Content: I see a lot of posts, out there on the internet, whose job description is only a 2-4 sentence paragraph with no company information. These posts are only going to attract the people that apply to everything. It is not very efficient. It is usually a good idea to give a little information about your company; if you can’t reveal what company you are, paint a picture as to what kind of company you are. If want someone who has shown they can survive in your company/site environment, make sure you require a year of experience as at least an intern.
What to look for: Look for someone who knows how to work hard and is organized. Link building should require someone who can keep track of what they have done, and what they have not done, yet. A good GPA is a good start, but also look at activities they mention in their resume. Did they teach a class? Are they dedicated to something? These are indicators of someone who can keep things organized. Also, you obviously want to look for someone that is tech-savvy – someone who knows what a search engine does, and uses the internet, fluently, and writes good emails (look at all of your email exchanges with them – a good emailer/writer can get links at a much better rate than someone who writes poorly or is unfamiliar with email practices).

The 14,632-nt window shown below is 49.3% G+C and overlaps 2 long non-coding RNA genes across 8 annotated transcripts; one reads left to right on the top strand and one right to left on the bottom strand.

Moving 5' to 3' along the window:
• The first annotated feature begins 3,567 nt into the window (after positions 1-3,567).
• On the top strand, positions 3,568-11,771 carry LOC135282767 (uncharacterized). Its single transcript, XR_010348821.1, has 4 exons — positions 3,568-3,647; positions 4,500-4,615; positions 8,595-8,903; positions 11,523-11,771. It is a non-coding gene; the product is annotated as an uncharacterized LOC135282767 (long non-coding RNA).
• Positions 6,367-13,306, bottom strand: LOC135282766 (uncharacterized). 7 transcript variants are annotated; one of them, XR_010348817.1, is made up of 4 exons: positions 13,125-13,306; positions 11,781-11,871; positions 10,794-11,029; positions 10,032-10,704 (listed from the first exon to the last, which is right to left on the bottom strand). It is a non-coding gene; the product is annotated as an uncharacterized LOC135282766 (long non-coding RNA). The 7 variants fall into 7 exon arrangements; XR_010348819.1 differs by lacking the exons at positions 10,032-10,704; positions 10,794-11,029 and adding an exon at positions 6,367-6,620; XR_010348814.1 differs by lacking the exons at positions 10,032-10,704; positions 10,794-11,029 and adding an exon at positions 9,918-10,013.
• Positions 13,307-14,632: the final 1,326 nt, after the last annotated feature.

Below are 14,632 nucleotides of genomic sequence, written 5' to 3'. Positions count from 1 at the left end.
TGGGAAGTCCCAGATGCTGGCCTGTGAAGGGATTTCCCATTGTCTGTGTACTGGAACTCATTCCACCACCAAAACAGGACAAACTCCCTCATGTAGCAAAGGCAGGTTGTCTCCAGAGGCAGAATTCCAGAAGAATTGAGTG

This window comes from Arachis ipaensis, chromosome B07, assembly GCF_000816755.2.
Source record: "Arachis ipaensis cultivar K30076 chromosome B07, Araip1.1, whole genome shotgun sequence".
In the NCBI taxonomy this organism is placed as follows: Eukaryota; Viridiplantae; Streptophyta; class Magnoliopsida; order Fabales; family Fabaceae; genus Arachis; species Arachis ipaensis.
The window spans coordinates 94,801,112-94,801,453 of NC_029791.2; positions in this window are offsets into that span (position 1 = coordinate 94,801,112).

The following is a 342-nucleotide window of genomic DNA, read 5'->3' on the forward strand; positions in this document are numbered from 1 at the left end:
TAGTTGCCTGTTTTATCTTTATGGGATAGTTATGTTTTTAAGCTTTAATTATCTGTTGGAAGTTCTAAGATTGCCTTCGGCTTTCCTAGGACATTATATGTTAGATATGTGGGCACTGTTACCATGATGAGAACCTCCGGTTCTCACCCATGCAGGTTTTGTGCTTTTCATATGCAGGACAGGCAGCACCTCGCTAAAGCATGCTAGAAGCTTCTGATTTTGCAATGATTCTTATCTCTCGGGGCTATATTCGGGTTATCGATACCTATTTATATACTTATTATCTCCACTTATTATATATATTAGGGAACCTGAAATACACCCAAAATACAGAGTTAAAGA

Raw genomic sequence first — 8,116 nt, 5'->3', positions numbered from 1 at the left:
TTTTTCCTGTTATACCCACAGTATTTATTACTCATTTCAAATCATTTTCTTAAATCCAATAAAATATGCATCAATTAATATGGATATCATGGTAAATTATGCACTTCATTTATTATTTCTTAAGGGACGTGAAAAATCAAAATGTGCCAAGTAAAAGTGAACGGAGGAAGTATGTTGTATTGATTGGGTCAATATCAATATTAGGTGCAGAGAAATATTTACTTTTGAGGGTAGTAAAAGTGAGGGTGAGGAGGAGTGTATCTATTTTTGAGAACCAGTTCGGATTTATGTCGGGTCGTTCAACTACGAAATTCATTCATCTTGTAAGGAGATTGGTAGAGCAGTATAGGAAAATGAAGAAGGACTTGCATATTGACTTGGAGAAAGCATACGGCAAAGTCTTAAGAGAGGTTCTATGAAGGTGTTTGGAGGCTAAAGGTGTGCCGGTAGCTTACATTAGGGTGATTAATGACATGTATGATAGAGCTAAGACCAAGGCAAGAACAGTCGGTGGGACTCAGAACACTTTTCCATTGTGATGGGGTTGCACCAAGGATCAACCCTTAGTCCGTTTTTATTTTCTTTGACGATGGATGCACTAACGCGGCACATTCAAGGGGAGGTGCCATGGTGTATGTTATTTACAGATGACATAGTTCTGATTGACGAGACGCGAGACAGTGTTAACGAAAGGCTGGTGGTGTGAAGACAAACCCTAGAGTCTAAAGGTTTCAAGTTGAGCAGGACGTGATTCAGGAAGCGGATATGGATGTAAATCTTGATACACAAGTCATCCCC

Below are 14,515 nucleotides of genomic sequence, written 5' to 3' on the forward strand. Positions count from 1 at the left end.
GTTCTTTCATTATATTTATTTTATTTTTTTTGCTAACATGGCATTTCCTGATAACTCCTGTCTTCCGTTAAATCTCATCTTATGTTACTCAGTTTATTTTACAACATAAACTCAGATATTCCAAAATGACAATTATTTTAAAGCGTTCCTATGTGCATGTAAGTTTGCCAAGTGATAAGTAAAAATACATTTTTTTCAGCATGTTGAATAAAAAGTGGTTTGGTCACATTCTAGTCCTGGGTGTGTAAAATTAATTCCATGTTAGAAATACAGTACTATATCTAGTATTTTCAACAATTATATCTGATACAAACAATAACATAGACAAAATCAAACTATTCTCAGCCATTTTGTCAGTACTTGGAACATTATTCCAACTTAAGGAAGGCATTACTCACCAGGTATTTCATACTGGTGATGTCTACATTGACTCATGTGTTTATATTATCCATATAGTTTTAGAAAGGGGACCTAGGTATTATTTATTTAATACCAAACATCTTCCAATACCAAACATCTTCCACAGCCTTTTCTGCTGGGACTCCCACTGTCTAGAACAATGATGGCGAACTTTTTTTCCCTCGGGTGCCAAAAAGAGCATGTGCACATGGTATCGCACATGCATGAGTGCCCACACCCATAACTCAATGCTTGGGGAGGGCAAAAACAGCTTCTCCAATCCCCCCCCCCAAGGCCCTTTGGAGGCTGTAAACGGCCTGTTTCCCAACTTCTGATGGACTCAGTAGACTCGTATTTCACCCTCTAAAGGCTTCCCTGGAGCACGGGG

Pros: You can teach your entry-level person your own method of SEO. Their pay rate will be lower.
Cons: They won’t be able to bring anything new to the table – it’s always good to be able to learn from someone else. Although pay is lower, you have to invest time into training.
Experienced Link Builder/SEO Job Posting
Title: Make sure you include the words, “Manager,” or, “Experienced.” If you use “specialist,” or, “expert,” you will get a lot of people applying that only think in their mind that they are specialists/experts. You will get a lot of people applying that are better suited for entry-level or low-experience positions, and trust me, you don’t want to have to read through those cover letters, emails, or resumes.